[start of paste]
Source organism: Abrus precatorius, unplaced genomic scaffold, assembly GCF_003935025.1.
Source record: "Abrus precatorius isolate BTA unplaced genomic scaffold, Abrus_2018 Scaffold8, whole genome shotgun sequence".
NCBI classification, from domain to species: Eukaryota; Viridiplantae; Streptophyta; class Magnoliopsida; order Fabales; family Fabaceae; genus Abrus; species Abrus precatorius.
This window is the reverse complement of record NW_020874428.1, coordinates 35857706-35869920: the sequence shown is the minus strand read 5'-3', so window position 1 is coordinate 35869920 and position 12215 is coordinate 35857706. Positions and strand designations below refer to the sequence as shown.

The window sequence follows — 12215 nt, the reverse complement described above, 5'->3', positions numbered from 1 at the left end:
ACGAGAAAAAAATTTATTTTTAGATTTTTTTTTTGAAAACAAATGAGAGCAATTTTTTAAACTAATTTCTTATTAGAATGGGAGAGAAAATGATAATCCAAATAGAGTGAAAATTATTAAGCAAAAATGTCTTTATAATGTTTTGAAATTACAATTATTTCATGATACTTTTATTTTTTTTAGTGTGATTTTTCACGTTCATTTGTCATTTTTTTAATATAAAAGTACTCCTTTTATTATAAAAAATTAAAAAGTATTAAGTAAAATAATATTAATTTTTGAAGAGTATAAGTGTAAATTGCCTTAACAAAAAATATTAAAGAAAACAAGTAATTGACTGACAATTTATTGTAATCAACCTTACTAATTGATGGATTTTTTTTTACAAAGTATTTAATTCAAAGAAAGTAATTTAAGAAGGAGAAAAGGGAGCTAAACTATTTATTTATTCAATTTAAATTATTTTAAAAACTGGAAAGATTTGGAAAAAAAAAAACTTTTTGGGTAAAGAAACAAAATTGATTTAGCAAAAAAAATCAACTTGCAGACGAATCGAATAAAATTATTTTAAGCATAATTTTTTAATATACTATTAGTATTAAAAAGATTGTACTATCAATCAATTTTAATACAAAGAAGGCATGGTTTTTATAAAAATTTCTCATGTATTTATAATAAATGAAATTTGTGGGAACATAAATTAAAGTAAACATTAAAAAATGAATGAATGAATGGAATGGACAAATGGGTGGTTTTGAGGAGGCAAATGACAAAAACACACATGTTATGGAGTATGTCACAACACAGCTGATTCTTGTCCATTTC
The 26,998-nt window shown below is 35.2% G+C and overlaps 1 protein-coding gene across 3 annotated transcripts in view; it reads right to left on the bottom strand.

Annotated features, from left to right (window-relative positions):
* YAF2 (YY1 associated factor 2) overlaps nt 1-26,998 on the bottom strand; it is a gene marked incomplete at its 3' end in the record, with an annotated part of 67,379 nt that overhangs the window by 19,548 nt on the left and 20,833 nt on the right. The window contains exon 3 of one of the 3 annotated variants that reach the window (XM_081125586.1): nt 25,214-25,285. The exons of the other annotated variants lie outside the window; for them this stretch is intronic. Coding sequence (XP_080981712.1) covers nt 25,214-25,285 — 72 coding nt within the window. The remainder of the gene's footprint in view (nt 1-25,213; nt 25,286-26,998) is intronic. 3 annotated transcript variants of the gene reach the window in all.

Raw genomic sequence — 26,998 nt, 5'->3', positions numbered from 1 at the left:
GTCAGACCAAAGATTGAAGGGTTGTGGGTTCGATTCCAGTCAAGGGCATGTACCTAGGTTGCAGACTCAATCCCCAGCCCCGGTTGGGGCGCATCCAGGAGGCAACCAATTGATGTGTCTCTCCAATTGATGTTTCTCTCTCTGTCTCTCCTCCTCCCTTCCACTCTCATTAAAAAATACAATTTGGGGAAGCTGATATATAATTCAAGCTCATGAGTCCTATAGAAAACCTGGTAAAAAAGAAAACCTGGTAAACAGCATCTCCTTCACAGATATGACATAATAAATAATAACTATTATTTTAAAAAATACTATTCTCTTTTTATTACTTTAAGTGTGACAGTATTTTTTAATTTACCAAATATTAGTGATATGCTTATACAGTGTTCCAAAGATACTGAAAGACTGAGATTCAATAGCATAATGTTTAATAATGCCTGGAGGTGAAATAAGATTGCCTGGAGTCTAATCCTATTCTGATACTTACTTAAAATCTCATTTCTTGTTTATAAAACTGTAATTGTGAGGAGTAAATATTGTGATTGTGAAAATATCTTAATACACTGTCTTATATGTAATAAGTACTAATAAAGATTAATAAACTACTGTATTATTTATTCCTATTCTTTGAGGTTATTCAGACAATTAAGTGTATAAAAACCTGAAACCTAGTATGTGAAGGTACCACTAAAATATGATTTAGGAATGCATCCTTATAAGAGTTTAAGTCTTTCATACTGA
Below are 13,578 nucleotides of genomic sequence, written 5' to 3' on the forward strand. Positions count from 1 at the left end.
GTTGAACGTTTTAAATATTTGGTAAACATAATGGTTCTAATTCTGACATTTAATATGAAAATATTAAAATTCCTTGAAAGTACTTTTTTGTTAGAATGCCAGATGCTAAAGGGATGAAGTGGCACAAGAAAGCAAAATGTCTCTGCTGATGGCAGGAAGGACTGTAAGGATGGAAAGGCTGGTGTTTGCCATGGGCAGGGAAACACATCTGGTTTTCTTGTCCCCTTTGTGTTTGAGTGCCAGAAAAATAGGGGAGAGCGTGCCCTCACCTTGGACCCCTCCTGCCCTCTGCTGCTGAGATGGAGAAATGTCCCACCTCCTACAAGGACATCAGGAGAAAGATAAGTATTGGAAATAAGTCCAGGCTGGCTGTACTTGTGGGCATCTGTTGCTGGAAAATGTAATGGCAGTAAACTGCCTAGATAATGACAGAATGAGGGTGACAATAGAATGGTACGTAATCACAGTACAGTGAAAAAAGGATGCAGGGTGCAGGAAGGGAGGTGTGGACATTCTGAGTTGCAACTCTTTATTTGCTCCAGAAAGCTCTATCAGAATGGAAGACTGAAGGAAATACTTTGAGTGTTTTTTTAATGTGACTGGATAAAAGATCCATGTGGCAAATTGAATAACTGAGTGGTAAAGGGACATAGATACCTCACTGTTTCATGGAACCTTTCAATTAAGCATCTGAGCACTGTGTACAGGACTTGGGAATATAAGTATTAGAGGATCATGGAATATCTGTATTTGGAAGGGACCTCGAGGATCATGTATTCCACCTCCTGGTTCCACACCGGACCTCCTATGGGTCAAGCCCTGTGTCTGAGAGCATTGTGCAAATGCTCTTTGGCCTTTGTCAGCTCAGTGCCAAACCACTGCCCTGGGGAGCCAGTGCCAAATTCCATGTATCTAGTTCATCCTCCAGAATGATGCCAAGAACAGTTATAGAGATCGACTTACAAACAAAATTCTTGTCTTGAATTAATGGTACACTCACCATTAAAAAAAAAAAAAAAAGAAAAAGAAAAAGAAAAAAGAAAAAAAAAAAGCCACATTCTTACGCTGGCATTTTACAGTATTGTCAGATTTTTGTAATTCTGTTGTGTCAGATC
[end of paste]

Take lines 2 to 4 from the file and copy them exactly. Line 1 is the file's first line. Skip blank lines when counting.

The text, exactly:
Source record: "Abrus precatorius isolate BTA unplaced genomic scaffold, Abrus_2018 Scaffold8, whole genome shotgun sequence".
NCBI classification, from domain to species: Eukaryota; Viridiplantae; Streptophyta; class Magnoliopsida; order Fabales; family Fabaceae; genus Abrus; species Abrus precatorius.
This window is the reverse complement of record NW_020874428.1, coordinates 35857706-35869920: the sequence shown is the minus strand read 5'-3', so window position 1 is coordinate 35869920 and position 12215 is coordinate 35857706. Positions and strand designations below refer to the sequence as shown.